The state should ensure that excessive resources are not committed to funding teachers' pension systems.
As of June 30, 2010, the most recent date for which an actuarial valuation is available, Pennsylvania's pension system for teachers is 75.1 percent funded and has an amortization period of over 30 years. This means that if the plan earns its assumed rate of return and maintains current contribution rates, it would take the state more than 30 years to pay off its unfunded liabilities. Neither the state's funding ratio nor its amortization period meets conventional standards, and the state's system is not financially sustainable according to actuarial benchmarks.
Pennsylvania will soon be making excessive contributions toward its teachers' retirement system. The current contribution rate for employers of 5.64 percent is reasonable, but due to recent legislation that rate is set to increase. The rate will increase by a maximum of 3 percent for fiscal year 2012, 3.5 percent for fiscal year 2013, and 4.5 percent for fiscal year 2014 and years thereafter until increases in the employer rate are no longer needed to appropriately fund the system. These rates are excessive in light of the fact that districts must also contribute 6.2 percent to Social Security.
However, the state pays the districts for their pension obligation for all employees hired after June 30, 1995. While this rate allows the state to pay off its liabilities within regulatory limits, it does so at great cost, precluding Pennsylvania from spending those funds on other, more immediate means to retain talented teachers. The employee rate for new employees hired after July 1, 2011, ranges from 7.5 to 9.5 percent for class T-E and 10.3 to 12.3 percent for class T-F depending on how the system performs (teachers choose their class depending on what benefit multiplier they prefer; see Goal 4-I). Member contribution rates increase within each range if the fund does not meet its assumed rate of return over a 10-year period. The 7.5 percent employee contribution rate is not unreasonable, although it is very close to what is considered excessive, and other rates in the range and the entire T-F class range are excessive in light of the fact that teachers must also contribute 6.2 percent to Social Security.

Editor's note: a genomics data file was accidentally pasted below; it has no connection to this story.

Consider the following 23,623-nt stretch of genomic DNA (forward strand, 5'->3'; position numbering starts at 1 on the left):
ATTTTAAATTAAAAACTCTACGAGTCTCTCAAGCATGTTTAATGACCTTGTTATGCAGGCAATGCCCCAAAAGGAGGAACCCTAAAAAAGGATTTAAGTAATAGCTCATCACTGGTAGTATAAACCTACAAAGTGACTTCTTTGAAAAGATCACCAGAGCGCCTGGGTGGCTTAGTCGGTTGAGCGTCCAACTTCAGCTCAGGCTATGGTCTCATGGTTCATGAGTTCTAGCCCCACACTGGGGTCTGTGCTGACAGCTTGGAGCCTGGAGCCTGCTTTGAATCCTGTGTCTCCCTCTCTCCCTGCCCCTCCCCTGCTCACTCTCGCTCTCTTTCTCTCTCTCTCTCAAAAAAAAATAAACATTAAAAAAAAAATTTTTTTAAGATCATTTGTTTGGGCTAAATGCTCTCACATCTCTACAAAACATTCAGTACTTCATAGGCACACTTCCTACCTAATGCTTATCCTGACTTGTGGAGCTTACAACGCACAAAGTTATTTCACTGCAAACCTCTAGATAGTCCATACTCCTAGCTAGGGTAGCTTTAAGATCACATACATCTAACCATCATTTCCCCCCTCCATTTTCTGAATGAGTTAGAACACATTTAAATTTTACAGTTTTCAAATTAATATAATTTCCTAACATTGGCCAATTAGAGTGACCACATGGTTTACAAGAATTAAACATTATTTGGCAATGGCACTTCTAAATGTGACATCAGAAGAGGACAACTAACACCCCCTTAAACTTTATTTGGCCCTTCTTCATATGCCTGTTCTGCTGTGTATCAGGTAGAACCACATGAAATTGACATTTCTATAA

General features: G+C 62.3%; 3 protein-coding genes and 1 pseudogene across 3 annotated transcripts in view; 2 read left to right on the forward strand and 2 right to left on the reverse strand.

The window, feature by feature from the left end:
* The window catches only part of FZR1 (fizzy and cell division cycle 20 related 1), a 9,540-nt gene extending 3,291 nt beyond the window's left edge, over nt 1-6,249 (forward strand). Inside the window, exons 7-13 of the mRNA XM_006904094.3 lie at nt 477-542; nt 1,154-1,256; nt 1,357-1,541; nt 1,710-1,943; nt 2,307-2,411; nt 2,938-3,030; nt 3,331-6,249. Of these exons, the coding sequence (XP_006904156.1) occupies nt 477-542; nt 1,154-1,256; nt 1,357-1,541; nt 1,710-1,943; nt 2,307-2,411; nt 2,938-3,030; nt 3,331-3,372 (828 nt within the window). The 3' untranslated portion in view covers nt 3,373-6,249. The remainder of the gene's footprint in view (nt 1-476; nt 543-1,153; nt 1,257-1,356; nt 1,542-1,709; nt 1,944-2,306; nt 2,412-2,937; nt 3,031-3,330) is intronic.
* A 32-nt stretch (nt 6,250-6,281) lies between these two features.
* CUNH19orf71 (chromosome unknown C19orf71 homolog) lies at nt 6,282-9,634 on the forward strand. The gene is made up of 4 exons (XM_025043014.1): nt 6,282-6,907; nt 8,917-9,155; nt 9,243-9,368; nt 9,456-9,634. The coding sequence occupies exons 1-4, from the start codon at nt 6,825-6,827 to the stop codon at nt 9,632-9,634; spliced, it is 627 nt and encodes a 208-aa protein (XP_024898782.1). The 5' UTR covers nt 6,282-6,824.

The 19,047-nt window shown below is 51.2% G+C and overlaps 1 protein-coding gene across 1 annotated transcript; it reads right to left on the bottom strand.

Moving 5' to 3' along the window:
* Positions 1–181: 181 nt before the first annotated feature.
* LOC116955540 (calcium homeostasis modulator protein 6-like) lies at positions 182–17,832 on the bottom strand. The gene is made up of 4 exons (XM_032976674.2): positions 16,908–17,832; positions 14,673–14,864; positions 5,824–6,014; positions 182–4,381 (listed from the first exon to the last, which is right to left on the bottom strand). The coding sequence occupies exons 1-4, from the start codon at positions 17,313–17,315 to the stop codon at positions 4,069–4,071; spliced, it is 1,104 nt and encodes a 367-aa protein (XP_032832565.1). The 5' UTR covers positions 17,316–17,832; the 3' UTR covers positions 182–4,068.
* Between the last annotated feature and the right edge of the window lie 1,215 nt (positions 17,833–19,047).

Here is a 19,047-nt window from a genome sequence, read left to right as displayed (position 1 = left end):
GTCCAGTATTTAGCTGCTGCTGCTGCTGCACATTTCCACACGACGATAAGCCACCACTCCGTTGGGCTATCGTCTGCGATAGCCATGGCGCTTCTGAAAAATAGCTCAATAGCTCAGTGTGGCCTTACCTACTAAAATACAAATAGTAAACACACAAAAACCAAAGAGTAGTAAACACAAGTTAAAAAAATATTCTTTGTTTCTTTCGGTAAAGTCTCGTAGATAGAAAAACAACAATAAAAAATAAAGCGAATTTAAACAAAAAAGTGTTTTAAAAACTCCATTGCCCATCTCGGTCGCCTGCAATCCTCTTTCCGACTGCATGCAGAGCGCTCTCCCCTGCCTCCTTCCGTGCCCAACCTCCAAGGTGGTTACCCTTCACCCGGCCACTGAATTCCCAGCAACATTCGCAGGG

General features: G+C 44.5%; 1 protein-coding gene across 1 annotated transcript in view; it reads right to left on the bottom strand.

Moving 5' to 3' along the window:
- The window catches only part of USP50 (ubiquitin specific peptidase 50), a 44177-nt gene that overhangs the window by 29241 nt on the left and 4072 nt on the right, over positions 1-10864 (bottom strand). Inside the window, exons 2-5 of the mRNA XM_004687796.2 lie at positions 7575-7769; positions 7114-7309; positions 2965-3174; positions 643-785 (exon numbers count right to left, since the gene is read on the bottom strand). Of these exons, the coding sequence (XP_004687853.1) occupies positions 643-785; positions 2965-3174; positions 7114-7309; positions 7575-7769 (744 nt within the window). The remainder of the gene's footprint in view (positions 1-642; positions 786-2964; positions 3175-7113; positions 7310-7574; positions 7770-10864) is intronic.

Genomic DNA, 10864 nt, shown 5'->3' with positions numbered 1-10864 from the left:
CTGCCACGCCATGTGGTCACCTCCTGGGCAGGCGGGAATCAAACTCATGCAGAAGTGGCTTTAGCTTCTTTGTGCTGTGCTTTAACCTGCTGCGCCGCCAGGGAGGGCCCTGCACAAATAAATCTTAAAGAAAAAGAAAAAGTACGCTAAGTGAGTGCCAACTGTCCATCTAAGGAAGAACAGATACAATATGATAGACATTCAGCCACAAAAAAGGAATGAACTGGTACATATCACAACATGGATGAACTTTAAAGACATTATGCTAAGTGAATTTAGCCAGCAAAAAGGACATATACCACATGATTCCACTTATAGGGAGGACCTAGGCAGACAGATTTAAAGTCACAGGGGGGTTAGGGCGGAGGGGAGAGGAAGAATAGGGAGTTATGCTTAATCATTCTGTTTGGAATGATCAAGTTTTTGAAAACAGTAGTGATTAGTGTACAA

Pennsylvania Public Employees' Retirement System, Comprehensive Annual Financial Report for Fiscal Year Ended June 30, 2010 http://www.psers.state.pa.us/publications/general/cafr.htm
Ensure that the pension system is financially sustainable.
The state would be better off if its system was over 95 percent funded and had an amortization period of 30 years or less to allow more protection during financial downturns. However, Pennsylvania should consider ways to improve its funding level without raising the contributions of school districts and teachers. Committing excessive resources to pension benefits can negatively affect teacher recruitment and retention. Improving funding levels necessitates, in part, systemic changes in the state's pension system. Goals 4-G and 4-I provide suggestions for pension system structures that are both sustainable and fair.
In addition, the state may want to reconsider its planned structure for teachers' contribution rates. Recent changes mandating a variable contribution rate shifted some of the risk to teachers' without transferring any of the control.
Pennsylvania recognized the factual accuracy of this analysis.